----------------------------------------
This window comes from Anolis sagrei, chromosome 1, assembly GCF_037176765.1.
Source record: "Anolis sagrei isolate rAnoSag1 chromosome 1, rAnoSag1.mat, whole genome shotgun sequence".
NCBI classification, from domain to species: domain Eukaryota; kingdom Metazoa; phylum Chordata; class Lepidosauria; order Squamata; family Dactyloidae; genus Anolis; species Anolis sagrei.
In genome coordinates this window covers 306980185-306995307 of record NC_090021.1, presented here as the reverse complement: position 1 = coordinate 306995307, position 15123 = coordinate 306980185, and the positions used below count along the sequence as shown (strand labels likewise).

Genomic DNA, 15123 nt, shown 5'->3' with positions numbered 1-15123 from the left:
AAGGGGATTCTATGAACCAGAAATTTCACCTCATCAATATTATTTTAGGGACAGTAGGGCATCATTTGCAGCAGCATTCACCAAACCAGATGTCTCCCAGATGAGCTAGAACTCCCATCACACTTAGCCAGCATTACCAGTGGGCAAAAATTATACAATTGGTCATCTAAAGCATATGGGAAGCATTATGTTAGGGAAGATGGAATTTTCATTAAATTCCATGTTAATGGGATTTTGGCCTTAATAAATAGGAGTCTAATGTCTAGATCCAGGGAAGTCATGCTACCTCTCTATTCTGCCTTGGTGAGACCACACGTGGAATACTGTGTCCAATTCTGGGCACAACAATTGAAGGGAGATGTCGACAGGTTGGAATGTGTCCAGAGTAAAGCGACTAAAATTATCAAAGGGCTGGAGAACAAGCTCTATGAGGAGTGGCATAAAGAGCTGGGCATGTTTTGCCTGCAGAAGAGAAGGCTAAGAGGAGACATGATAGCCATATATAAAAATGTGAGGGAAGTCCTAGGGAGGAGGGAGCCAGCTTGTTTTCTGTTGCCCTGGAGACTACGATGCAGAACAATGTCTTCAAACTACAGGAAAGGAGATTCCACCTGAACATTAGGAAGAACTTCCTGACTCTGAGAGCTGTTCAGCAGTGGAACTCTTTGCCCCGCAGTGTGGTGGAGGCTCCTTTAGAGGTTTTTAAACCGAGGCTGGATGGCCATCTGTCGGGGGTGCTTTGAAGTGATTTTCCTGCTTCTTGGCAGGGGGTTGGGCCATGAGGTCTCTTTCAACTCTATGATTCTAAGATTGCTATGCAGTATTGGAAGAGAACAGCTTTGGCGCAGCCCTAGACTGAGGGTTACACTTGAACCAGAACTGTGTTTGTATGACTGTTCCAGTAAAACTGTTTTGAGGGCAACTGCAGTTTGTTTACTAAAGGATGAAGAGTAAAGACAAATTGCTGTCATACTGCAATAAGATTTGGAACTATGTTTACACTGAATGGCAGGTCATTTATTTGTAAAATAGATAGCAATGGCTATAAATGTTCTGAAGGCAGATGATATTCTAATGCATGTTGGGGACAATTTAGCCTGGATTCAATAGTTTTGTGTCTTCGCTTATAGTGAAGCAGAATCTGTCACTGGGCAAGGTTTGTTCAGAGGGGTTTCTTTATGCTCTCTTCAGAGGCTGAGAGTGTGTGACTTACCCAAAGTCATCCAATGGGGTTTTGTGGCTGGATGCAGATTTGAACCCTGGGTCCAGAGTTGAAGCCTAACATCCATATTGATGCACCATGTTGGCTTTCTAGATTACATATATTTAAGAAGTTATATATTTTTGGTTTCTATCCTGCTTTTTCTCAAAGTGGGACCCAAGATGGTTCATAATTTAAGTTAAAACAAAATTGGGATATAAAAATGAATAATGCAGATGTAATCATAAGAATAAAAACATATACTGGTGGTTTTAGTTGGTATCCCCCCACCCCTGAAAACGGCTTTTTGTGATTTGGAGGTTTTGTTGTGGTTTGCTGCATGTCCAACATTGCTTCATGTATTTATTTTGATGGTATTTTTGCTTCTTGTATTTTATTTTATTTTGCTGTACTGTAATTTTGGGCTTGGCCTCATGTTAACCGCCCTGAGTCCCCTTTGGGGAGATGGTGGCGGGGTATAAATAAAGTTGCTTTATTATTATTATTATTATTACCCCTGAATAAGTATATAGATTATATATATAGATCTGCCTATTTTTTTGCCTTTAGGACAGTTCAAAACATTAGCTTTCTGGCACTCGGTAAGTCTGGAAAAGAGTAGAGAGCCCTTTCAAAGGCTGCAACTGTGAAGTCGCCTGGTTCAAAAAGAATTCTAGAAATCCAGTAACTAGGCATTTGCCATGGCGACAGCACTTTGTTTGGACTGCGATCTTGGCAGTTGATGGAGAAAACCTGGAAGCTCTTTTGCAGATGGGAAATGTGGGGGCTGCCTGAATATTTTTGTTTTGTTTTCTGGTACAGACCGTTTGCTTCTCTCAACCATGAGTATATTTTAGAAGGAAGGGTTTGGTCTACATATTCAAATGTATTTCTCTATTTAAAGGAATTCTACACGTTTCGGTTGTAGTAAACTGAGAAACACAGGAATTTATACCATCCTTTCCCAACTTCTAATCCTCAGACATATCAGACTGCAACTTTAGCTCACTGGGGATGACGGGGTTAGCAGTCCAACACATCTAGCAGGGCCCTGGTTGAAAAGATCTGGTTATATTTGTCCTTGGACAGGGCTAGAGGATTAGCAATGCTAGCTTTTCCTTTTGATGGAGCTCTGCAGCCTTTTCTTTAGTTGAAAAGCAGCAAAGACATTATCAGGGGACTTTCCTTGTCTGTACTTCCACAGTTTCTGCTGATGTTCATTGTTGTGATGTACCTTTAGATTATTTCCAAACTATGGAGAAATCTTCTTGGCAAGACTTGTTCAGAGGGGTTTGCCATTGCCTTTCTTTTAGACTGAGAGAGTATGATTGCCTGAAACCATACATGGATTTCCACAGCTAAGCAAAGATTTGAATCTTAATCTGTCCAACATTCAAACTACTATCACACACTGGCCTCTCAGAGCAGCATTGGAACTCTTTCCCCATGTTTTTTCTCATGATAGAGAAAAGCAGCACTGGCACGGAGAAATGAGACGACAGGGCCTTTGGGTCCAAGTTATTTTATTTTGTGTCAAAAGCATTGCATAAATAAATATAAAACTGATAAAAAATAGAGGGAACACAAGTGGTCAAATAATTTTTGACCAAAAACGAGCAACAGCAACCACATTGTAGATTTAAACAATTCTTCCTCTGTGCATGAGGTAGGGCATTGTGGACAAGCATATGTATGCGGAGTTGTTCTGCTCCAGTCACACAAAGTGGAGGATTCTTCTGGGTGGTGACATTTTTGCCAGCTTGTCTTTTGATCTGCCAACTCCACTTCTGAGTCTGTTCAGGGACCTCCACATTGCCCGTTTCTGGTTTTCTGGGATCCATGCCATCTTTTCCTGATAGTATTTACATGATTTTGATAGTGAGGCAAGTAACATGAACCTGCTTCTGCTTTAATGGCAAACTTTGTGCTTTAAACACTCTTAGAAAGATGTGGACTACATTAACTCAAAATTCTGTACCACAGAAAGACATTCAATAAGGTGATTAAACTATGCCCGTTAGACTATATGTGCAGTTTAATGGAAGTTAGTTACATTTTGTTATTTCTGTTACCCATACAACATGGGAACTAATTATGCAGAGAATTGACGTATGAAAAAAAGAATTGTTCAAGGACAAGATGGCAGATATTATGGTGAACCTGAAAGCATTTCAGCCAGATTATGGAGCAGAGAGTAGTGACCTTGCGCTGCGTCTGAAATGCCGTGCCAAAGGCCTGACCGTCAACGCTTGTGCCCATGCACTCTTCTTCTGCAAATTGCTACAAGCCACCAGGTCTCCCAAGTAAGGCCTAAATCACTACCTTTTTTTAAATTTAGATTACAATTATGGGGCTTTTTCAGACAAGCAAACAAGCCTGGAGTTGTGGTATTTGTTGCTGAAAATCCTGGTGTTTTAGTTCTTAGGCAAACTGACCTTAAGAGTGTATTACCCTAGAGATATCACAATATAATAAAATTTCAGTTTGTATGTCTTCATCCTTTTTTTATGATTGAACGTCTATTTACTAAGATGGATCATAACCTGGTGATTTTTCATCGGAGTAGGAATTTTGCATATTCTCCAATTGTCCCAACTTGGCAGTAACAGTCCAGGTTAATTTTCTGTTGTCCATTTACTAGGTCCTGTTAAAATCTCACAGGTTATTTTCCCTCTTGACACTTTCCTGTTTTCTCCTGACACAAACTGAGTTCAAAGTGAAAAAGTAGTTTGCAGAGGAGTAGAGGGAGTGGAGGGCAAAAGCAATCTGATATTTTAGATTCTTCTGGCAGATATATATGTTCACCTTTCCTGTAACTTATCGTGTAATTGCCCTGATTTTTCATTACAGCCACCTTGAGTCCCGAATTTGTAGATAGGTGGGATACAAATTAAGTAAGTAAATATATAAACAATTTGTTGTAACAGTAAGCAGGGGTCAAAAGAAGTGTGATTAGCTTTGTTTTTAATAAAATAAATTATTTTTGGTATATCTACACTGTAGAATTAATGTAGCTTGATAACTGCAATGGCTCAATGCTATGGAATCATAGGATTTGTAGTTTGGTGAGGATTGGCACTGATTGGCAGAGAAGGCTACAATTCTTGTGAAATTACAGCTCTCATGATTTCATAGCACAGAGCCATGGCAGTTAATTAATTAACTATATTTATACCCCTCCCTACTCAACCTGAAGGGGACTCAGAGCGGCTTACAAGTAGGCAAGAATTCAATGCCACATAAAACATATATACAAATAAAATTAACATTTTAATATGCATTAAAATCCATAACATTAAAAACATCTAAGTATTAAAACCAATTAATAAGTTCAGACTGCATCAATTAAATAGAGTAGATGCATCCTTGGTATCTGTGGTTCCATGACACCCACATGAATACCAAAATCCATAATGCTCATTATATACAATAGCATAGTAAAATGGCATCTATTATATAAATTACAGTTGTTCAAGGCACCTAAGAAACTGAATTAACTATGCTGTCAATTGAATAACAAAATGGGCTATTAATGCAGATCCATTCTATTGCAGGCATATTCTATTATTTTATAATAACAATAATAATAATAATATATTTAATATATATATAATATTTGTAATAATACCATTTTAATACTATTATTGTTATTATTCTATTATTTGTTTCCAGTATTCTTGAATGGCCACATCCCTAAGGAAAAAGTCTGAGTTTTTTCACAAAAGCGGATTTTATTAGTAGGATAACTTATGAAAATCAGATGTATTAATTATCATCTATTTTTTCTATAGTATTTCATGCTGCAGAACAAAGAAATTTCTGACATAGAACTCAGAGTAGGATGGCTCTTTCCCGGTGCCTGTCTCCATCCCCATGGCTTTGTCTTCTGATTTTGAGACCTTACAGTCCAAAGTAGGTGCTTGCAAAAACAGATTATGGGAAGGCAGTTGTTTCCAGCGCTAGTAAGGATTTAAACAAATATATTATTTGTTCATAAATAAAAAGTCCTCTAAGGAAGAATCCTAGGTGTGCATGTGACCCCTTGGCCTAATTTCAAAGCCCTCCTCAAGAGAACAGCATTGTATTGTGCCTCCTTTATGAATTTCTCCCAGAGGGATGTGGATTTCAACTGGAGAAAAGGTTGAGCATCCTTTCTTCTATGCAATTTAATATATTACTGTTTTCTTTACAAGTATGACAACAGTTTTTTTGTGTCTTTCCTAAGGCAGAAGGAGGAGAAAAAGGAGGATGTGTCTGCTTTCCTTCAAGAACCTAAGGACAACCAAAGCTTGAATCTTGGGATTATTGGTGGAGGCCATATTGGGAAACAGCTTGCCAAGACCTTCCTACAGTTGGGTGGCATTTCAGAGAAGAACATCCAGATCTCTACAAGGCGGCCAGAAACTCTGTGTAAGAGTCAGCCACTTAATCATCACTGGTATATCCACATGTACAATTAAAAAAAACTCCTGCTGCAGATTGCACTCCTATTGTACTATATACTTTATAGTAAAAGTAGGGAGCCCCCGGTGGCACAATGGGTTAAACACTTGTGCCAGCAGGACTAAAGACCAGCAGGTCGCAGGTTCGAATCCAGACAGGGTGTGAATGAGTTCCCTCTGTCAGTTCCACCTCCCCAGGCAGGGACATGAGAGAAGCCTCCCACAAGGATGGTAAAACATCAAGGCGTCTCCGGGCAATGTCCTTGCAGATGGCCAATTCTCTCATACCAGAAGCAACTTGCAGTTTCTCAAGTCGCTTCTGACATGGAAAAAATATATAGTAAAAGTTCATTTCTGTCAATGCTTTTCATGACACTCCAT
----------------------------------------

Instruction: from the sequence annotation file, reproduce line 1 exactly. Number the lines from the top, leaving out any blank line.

This window comes from Anolis sagrei, chromosome 1, assembly GCF_037176765.1.